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Chinese plans draw international students

A shift in strategy has seen more international students enroll in Chinese universities.


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Updated: August 13, 2018

When Thai student Patcharamai Sawanaporn finished college last year, she wanted a change of scenery that could help her grow into a more confident person and to experience a culture she had little contact with.

The 25-year-old was enrolled in a master’s degree program at Beijing’s University of International Business and Economics, majoring in World Trade Organization law and economics.

She received a full scholarship from the China Scholarship Council-the Belt and Road Scholarship-which includes full tuition, accommodation, medical insurance and a 3,000 yuan ($440) monthly stipend.

Countries and regions involved in the Belt and Road Initiative were the largest source of international students in China in 2017. International students from the nations increased 11.5 percent last year to 317,200, about 65 percent of the overall total, according to the Ministry of Education.

To make studying in China more attractive, some 58,600 international students received government scholarships in 2017, and students from Belt and Road countries accounted for 66 percent.

The number of students heading to China from 50 Belt and Road countries, including Laos, Pakistan and Thailand, has increased more than 60 percent from 2012 to 2017.

“I am fascinated with China’s history, culture and language as well as its economic development, and I think that studying in China could provide me with some great job opportunities, as I see growing investment and collaboration between (Thailand and China),” Sawanaporn said.

Indian student Adheem, 23, began working on a bachelor’s degree in medicine at Wuhan University six years ago and wants to pursue a postgraduate degree at the university.

He said he adjusted to life in China much better than he expected due to the hospitality of the Chinese people.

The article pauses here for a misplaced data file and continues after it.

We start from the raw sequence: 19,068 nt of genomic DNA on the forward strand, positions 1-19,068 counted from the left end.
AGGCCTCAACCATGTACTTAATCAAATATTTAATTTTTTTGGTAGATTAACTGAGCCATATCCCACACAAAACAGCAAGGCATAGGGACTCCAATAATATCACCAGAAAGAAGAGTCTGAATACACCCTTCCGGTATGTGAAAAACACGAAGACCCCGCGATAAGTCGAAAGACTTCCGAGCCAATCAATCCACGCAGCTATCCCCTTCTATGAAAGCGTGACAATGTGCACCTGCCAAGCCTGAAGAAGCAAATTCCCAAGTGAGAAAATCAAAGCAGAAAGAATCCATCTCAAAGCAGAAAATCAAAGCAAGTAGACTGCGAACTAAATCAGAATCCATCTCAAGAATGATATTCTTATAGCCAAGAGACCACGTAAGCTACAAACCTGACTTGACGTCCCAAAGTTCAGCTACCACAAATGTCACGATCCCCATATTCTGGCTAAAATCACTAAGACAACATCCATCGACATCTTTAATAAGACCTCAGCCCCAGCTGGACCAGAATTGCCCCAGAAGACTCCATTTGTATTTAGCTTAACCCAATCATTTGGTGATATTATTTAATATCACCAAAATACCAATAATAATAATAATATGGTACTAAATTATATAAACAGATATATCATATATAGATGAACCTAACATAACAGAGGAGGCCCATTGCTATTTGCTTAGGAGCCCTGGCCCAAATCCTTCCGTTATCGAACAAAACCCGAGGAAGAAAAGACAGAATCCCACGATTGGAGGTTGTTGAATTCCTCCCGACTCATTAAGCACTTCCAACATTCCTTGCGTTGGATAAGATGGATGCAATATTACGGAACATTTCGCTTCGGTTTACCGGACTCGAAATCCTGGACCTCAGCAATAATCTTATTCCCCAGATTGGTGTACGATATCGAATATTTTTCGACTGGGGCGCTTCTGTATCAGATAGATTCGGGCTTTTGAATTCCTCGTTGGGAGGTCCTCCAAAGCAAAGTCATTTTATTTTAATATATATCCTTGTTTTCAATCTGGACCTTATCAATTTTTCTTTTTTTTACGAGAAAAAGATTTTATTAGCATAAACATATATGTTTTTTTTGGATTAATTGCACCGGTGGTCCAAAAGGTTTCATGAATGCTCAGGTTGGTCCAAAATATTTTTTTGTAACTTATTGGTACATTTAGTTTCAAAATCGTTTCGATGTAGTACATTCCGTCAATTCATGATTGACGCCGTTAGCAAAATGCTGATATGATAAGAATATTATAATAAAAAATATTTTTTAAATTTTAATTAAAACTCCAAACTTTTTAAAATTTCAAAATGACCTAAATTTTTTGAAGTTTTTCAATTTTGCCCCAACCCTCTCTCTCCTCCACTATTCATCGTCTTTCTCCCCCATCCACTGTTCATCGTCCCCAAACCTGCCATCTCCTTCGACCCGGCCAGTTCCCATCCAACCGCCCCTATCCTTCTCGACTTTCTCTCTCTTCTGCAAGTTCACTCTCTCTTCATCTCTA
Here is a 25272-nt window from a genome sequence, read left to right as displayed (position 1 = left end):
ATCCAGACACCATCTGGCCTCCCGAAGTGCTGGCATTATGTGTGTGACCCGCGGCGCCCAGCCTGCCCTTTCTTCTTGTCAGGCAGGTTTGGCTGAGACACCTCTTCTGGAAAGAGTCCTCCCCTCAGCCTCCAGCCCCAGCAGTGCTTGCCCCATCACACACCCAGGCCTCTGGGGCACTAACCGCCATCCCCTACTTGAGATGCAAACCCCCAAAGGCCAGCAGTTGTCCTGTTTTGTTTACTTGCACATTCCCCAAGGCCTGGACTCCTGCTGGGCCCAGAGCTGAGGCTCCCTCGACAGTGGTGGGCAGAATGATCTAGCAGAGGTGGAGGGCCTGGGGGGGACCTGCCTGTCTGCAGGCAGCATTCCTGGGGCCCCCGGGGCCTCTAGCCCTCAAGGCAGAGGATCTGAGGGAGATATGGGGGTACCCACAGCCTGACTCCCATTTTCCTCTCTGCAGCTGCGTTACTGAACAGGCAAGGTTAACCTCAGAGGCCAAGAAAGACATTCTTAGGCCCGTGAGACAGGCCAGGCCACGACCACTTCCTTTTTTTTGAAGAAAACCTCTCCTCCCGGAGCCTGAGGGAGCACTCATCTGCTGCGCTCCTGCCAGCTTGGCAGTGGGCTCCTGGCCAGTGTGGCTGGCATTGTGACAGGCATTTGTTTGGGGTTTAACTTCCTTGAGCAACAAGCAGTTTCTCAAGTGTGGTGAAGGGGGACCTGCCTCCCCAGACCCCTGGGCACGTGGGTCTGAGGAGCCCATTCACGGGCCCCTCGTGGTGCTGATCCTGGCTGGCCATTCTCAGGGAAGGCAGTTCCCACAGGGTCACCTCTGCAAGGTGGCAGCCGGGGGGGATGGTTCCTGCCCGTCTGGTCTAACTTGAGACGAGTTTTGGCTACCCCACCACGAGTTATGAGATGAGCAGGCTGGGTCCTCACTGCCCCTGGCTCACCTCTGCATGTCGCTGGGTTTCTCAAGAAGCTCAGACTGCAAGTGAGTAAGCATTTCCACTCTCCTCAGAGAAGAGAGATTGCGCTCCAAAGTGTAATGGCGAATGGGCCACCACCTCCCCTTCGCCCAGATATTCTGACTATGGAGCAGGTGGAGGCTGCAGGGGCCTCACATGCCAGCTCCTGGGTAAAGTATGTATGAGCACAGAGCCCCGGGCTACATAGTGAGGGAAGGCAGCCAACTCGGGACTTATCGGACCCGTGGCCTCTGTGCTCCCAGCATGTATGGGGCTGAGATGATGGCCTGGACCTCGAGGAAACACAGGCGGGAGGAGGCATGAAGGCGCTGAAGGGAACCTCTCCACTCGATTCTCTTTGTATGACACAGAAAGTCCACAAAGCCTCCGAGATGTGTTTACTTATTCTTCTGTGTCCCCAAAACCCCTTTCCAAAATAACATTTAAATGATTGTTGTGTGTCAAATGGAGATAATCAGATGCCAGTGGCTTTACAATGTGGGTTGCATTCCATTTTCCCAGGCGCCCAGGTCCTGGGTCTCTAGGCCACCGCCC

“I don’t feel China is a foreign country,” he said.

Tuition fees at medical colleges in India are almost three times that in China, which is the main reason China is the preferred destination for medical school candidates from India, he added.

China has opened 140 Confucius Institutes and 135 Confucius Classrooms in 52 Belt and Road countries, around one-fourth of the total worldwide.

China had opened 85 academic programs in countries involved in the Belt and Road Initiative and well as 206 partnership programs between Chinese and foreign institutions by July. Diplomas issued by Chinese universities and the higher education institutions in 24 of the countries were mutually recognized by April.

Located 45 kilometers south of Kuala Lumpur, Malaysia’s capital, Xiamen University Malaysia is solid proof of China’s commitment to cultivating local talent.

Since it opened in February 2016, the campus, the size of 150 soccer fields, has more than 2,800 students, mostly Malaysians. The university plans to increase its student body to 4,000 this year and gradually reach its full capacity of 10,000 students by 2022.

Backed by generous scholarships, students from Malaysia, Indonesia and elsewhere are now studying side by side with their Chinese counterparts. The university runs 13 undergraduate programs, with subjects varying from Chinese medicine to new energy science to journalism.

Wang Huiyao, director of the Center for China and Globalization, a think tank in Beijing, said foreign students are coming to get a high-quality education at an affordable price, and more and more are earning degrees. “China is becoming a serious study destination,” Wang said.

With Chinese businesses flocking to countries involved in the Belt and Road Initiative, local talent is badly needed and the graduates of Chinese universities there could be a skilled workforce, he said.



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